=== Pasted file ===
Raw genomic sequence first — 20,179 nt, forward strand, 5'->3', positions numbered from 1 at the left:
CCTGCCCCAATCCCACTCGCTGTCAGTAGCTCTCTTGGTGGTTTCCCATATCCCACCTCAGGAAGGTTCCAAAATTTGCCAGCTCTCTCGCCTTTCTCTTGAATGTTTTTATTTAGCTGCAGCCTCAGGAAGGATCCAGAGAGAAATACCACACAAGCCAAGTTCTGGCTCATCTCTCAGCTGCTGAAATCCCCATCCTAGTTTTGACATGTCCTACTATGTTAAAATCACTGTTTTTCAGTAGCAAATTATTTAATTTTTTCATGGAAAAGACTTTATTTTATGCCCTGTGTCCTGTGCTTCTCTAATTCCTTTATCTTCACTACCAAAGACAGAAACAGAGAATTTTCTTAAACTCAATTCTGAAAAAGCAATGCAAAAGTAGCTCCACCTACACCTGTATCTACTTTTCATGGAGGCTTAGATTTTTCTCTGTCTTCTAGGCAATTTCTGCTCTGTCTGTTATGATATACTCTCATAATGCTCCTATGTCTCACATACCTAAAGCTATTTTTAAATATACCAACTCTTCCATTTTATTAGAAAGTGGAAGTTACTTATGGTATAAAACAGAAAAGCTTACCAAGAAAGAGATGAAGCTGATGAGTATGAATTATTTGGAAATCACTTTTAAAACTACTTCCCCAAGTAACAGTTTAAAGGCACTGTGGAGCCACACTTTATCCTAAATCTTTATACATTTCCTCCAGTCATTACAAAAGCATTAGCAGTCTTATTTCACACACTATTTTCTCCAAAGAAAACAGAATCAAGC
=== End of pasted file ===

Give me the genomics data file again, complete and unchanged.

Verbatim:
Raw genomic sequence first — 20,179 nt, forward strand, 5'->3', positions numbered from 1 at the left:
CCTGCCCCAATCCCACTCGCTGTCAGTAGCTCTCTTGGTGGTTTCCCATATCCCACCTCAGGAAGGTTCCAAAATTTGCCAGCTCTCTCGCCTTTCTCTTGAATGTTTTTATTTAGCTGCAGCCTCAGGAAGGATCCAGAGAGAAATACCACACAAGCCAAGTTCTGGCTCATCTCTCAGCTGCTGAAATCCCCATCCTAGTTTTGACATGTCCTACTATGTTAAAATCACTGTTTTTCAGTAGCAAATTATTTAATTTTTTCATGGAAAAGACTTTATTTTATGCCCTGTGTCCTGTGCTTCTCTAATTCCTTTATCTTCACTACCAAAGACAGAAACAGAGAATTTTCTTAAACTCAATTCTGAAAAAGCAATGCAAAAGTAGCTCCACCTACACCTGTATCTACTTTTCATGGAGGCTTAGATTTTTCTCTGTCTTCTAGGCAATTTCTGCTCTGTCTGTTATGATATACTCTCATAATGCTCCTATGTCTCACATACCTAAAGCTATTTTTAAATATACCAACTCTTCCATTTTATTAGAAAGTGGAAGTTACTTATGGTATAAAACAGAAAAGCTTACCAAGAAAGAGATGAAGCTGATGAGTATGAATTATTTGGAAATCACTTTTAAAACTACTTCCCCAAGTAACAGTTTAAAGGCACTGTGGAGCCACACTTTATCCTAAATCTTTATACATTTCCTCCAGTCATTACAAAAGCATTAGCAGTCTTATTTCACACACTATTTTCTCCAAAGAAAACAGAATCAAGC